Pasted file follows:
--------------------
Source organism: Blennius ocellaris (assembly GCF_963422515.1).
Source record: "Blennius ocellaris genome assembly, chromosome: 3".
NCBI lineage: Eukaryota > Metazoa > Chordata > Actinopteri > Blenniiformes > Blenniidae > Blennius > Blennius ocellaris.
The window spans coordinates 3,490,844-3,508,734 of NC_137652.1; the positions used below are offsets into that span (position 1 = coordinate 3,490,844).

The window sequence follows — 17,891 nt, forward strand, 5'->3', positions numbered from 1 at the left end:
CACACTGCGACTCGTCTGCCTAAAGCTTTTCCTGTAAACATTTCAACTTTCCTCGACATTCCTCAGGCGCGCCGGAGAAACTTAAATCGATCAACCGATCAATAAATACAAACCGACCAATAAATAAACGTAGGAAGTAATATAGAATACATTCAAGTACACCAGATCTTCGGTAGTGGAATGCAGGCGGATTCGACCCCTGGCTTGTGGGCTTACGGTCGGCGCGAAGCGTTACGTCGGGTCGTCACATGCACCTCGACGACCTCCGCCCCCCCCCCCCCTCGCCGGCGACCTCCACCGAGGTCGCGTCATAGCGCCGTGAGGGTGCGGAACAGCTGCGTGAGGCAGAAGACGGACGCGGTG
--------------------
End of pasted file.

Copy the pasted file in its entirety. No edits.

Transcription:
Source organism: Blennius ocellaris (assembly GCF_963422515.1).
Source record: "Blennius ocellaris genome assembly, chromosome: 3".
NCBI lineage: Eukaryota > Metazoa > Chordata > Actinopteri > Blenniiformes > Blenniidae > Blennius > Blennius ocellaris.
The window spans coordinates 3,490,844-3,508,734 of NC_137652.1; the positions used below are offsets into that span (position 1 = coordinate 3,490,844).

The window sequence follows — 17,891 nt, forward strand, 5'->3', positions numbered from 1 at the left end:
CACACTGCGACTCGTCTGCCTAAAGCTTTTCCTGTAAACATTTCAACTTTCCTCGACATTCCTCAGGCGCGCCGGAGAAACTTAAATCGATCAACCGATCAATAAATACAAACCGACCAATAAATAAACGTAGGAAGTAATATAGAATACATTCAAGTACACCAGATCTTCGGTAGTGGAATGCAGGCGGATTCGACCCCTGGCTTGTGGGCTTACGGTCGGCGCGAAGCGTTACGTCGGGTCGTCACATGCACCTCGACGACCTCCGCCCCCCCCCCCCCTCGCCGGCGACCTCCACCGAGGTCGCGTCATAGCGCCGTGAGGGTGCGGAACAGCTGCGTGAGGCAGAAGACGGACGCGGTG